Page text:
Back after a long long lull, with a significant post very relevant to the current season.
Look around you. Its everywhere. And whether you smile or frown, appear proud before your neighbors or openly fret about your frustrations, it is an undeniable truth. We are all leaving. Some for good, others for a good long span of years. Its a cross-country egress - nobody is left out.
The trend has now become so obvious that this post runs the risk of being labelled cliche. Gone are the days when going abroad was the luxury of a chosen few. Today half the nation's youth is going abroad, and the remaining half is wishing they could follow as well. Some are going for work, others for education. Many will never return.
How do we react? We all know the drill. Over the phone, before the relatives and on the jogging track with neighbors we are proud parents. "Oh my son/daughter is going to USA you know, (s)he has got this really great offer.... and the pay, oh, its like 2 lakhs a month in Indian rupees ... blah blah." "Oh really? My cousin is going to UK to do his Masters ... great environment for education ... job opportunities after the degree are great too, even better than what they get from here, like your son/daughter." We openly gloat on it, most of us, and would not mind even to indulge in some competition amongst ourselves to prove ourselves the luckiest of the lot. A LOT.
Luckiest, did you say? In the quiet cover of our homes, our squeals of delight reduce to screams of agony. Yet another son gone to foreign shores. Yet another member of the family lost forever. Yet another step towards a lonely, helpless aged life. "I was born alone, I shall die alone" - the words never sounded more true. But what can we do, oh what can we do? They are our children, and their happiness matters. And they want this. They want it more than anything else right now. We cant hold them back, we cant ruin the 50 years of their lives for our remaining 10 or 20. We have to let go, yes. We shall hold back our tears. We shall bid them a happy good-bye, and write to them, and email them, and see their faces on Skype. Its a small world, is it so difficult?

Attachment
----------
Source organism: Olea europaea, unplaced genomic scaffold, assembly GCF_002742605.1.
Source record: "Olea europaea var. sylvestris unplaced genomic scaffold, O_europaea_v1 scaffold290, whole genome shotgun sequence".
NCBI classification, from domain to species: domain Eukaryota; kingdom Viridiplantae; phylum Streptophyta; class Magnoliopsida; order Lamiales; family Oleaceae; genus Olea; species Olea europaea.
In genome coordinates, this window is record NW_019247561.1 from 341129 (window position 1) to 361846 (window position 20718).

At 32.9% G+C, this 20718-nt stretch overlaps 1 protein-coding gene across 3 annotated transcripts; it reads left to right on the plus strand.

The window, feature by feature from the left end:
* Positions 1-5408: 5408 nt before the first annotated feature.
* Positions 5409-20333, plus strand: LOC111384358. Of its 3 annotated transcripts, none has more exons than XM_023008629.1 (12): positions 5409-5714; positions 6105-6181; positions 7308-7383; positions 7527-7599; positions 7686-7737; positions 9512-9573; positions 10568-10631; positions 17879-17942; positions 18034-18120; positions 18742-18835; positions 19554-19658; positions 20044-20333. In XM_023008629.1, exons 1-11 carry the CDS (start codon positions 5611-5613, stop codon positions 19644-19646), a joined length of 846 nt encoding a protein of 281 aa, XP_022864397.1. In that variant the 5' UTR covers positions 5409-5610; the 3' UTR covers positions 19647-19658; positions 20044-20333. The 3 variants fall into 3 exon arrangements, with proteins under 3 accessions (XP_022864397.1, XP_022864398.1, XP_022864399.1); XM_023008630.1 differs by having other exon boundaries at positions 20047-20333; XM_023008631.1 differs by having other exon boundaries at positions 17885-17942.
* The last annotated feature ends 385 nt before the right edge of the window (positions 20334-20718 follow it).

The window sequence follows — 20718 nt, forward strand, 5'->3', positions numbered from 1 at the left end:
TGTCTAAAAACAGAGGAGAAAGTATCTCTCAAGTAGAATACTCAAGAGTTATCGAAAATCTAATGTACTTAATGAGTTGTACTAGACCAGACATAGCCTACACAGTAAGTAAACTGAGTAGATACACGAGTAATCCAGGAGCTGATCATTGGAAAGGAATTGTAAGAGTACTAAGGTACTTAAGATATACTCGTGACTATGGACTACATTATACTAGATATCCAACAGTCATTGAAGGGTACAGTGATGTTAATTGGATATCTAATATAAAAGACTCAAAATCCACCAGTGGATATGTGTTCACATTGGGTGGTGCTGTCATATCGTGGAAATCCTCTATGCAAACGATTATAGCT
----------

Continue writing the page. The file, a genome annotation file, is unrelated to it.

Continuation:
But each time we garner courage in our hearts, the fear of loneliness, age and death eats into it like termites. We know they might not write back, mail in reply or come online on Skype. They might get just what we wanted to give them all this time - happiness. And we dread that out and out. That they can be happy without us. They can go ahead and find a life of their own, and never bother to look back. Things that were said and taught over and over again in school to be the final aim of an established person - it all seems terrible, too terrible to face with the thousands of miles of separation in between.
And then as the days pays, the pressure of frustration caves our hearts in. We crumble. We shout and fret and blame our children for forsaking us. We cry before those who are closest. We curse the government for doing "nothing about it". And while we are at it, another batch of youngsters is making their way to some other coveted land. And the cycle goes on.
The irony is that parents only think thus far. There is only sadness and frustration. If there is blame, it has to be directed at the children, or, at best,the government. Never do they, never do we think, what did we do about it?